These procedures and safeguards allowed U.S. Steel to dump its dust catchers multiple times a day for over a decade in a safe manner without prior injuries. The residual risk involved in dumping the dust catcher is not the sort of “unavoidable risk remaining in the activity” that should subject U.S. Steel to liability regardless of the level of care it exercised. See Restatement (Second) of Torts § 520, comment h. (1977).
D. Common Usage
The fourth factor listed in Restatement Section 520 is the extent to which the activity is not a matter of common usage. Hernandez notes that dumping a dust catcher is not a common activity for most people. See Restatement (Second) of Torts § 520, comment i. (1977) (“An activity is a matter of common usage if it is customarily carried on by the great mass of mankind or by many people in the community.”). Thus, it is not a terribly common activity, even though it is routinely done at U.S. Steel.
E. Inappropriateness of the Activity
The fifth factor listed in Section 520 of the Restatement is the “inappropriateness of the activity to the place where it is carried on.” We think it apparent that this factor weighs against applying strict liability. The activity involved, operating a blast furnace and dumping the dust catcher, is wholly appropriate to the highly industrial setting of U.S. Steel's enormous, 3,000–acre Gary Works steel mill.
F. Value to the Community vs. Dangerous Attributes
The sixth and final factor to consider is the extent to which the value to the community of the activity at issue is outweighed by its dangerous attributes. Here, it is hard to understate the value of steel manufacture to not only the local community, but to our State and our society at large. The manufacture of steel not only provides jobs to the local community; steel is the backbone of the industrial era. Without steel, there would be no railroads, automobiles, skyscrapers, or modern bridges, just to name a few of the steel-dependent mechanisms central to modern life. The risk associated with dumping the dust catcher and the accompanying release of carbon monoxide, when mitigated by the exercise of reasonable care, is clearly outweighed by the undeniable value to the community of steel manufacturing. This factor clearly and strongly weighs against a finding of strict liability.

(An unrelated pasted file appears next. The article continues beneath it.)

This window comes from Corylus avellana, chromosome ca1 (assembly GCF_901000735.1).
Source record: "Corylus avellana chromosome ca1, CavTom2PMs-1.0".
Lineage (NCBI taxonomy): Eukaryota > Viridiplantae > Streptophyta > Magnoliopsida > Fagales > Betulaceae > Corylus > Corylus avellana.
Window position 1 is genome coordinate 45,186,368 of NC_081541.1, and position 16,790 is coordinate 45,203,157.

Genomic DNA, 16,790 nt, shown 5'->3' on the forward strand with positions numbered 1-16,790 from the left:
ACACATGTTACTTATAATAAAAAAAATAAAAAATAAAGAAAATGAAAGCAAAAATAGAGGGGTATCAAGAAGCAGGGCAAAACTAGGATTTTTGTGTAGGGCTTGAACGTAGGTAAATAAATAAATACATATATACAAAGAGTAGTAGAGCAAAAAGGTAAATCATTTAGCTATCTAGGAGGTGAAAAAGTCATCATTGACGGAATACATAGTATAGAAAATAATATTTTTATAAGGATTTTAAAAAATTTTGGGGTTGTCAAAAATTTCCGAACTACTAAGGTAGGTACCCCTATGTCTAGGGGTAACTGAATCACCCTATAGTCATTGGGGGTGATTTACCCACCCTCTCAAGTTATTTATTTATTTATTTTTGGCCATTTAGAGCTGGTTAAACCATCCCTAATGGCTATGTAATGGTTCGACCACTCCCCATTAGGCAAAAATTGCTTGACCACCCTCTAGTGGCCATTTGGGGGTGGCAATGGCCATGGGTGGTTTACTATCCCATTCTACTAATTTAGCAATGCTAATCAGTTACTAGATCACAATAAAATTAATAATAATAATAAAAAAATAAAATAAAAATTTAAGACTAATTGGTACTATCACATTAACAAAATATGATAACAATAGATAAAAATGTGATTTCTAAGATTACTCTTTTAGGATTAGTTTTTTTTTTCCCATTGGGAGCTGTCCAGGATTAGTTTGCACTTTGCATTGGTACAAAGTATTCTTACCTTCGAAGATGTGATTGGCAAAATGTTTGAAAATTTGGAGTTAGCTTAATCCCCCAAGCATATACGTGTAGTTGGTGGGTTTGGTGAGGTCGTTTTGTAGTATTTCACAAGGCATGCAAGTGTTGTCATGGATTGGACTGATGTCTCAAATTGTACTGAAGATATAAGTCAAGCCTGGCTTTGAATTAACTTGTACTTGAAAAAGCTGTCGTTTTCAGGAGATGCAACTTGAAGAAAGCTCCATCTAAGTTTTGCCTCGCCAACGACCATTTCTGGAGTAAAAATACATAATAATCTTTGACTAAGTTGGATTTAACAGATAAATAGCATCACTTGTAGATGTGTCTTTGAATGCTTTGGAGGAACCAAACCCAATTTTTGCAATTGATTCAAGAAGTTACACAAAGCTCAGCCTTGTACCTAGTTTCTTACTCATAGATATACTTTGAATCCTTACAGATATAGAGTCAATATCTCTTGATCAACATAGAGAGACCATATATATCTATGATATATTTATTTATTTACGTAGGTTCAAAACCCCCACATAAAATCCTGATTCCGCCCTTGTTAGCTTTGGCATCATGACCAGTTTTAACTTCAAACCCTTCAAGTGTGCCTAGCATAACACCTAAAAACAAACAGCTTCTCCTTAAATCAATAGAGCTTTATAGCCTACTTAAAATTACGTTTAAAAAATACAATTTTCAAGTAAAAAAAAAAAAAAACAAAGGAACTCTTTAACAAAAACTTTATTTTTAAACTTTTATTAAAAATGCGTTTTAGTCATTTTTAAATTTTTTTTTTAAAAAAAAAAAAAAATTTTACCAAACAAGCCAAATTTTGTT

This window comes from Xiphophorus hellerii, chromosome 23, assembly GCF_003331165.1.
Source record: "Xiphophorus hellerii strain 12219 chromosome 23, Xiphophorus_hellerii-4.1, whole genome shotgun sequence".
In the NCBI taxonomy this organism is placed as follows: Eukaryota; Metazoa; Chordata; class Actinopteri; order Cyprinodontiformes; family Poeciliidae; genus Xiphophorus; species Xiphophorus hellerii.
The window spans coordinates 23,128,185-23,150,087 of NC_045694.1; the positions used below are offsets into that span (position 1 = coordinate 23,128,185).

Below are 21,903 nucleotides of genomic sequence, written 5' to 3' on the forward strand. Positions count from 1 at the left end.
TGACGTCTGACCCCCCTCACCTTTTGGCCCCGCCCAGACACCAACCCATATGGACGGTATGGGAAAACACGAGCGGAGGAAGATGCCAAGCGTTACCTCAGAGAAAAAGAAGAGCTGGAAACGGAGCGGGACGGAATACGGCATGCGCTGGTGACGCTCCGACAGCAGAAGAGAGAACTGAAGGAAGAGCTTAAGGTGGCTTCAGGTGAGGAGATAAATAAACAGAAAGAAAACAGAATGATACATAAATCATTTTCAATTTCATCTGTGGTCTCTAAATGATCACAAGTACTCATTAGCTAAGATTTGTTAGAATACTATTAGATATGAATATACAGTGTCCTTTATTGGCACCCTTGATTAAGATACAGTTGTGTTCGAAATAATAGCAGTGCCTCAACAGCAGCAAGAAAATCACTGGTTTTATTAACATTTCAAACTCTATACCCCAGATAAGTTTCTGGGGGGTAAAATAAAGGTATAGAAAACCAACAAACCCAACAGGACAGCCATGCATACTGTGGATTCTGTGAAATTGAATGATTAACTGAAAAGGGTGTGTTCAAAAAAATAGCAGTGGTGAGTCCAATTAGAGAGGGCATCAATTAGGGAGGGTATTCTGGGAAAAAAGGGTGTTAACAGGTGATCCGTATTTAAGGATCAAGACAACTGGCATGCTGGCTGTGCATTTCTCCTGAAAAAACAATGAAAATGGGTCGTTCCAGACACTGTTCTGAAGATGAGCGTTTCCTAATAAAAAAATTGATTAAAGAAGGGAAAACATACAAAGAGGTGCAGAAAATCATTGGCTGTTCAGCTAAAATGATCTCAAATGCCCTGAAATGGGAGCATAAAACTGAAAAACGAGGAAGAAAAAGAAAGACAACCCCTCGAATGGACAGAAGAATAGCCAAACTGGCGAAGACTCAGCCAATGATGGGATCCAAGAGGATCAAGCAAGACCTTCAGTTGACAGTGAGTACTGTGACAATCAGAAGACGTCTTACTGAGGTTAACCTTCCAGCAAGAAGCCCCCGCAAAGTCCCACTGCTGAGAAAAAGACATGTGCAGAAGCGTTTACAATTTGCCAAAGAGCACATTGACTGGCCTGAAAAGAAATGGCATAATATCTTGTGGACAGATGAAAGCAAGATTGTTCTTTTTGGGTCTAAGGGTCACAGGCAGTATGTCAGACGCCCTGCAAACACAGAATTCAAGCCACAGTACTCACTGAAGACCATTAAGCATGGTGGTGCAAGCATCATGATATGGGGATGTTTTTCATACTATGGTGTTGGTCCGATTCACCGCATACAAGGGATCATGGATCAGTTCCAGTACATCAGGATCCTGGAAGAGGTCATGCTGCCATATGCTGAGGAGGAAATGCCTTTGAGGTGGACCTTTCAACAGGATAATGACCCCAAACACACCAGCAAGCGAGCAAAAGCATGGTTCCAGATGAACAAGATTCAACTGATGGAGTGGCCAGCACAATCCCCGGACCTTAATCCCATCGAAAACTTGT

G. Consideration of Factors
Viewing all of these factors in conjunction, it is clear that there is a certain degree of risk involved in dumping the dust catcher, and the harm that results from carbon monoxide exposure can be great. But through the exercise of reasonable care, the risk can be minimized if not wholly eliminated. Indeed, were it not for the negligence of Hernandez's employer, who was found to be eighty percent at fault for Hernandez's injuries, he would not have been, unbeknownst to U.S. Steel, in an area where he could have been exposed to the gas when the dust catcher was dumped. And although manufacturing steel and operating a blast furnace is not a matter of common usage, it is wholly appropriate to the place where it is carried on: U.S. Steel's Gary Works. Lastly, the value to the community of steel manufacture is not outweighed by its dangerous attributes. For all these reasons, we determine as a matter of law that U.S. Steel's action of dumping the dust catcher and thereby releasing carbon monoxide gas is not an abnormally dangerous activity that should be subject to strict liability.4
Although Hernandez cites various non-Indiana cases in support of his argument, see, e.g., McLane v. Northwest Natural Gas Co., 476 P.2d 636 (Or.1970) (holding that the storage of a large amount of natural gas in a populated area was an abnormally dangerous activity subject to strict liability), we find support for our conclusion in Indiana case law. For example, in Bridges v. Kentucky Stone, Inc., 425 N.E.2d 125, 127 (Ind.1981), our supreme court held that the storage of dynamite was not an abnormally dangerous activity subject to strict liability.5 And in Erbrich Products Co. v. Wills, this court held that the manufacture and storage of chlorine gas was not an abnormally dangerous activity. 509 N.E.2d at 856. See also Dow Chem. Co. v. Ebbing, 723 N.E.2d 881, 909 (Ind.Ct.App.2000), summarily aff'd in relevant part, 753 N.E.2d 633 (Ind.2001) (holding that application of a pesticide was not an ultra-hazardous activity subject to strict liability); Inland Steel v. Pequignot, 608 N.E .2d 1378, 1385 (Ind.Ct.App.1993) (holding that the act of hauling steel on a truck was not an abnormally dangerous activity and noting that exercise of reasonable care could have prevented the accident at issue); Hedges v. Public Serv. Co. of Ind., 396 N.E.2d 933, 937 (Ind.Ct.App.1979) (holding that supply of electricity is not an abnormally dangerous activity). In fact, it appears that strict liability for abnormally dangerous activities has been limited in Indiana to blasting and housing wild animals in a residential area. See Enos Coal Mining Co. v. Schuchart, 243 Ind. 692, 188 N.E.2d 406, 410 (1963) (blasting); Irvine v. Rare Feline Breeding Ctr., Inc., 685 N.E.2d 120, 124–25 (Ind.Ct.App.1997) (wild animal).6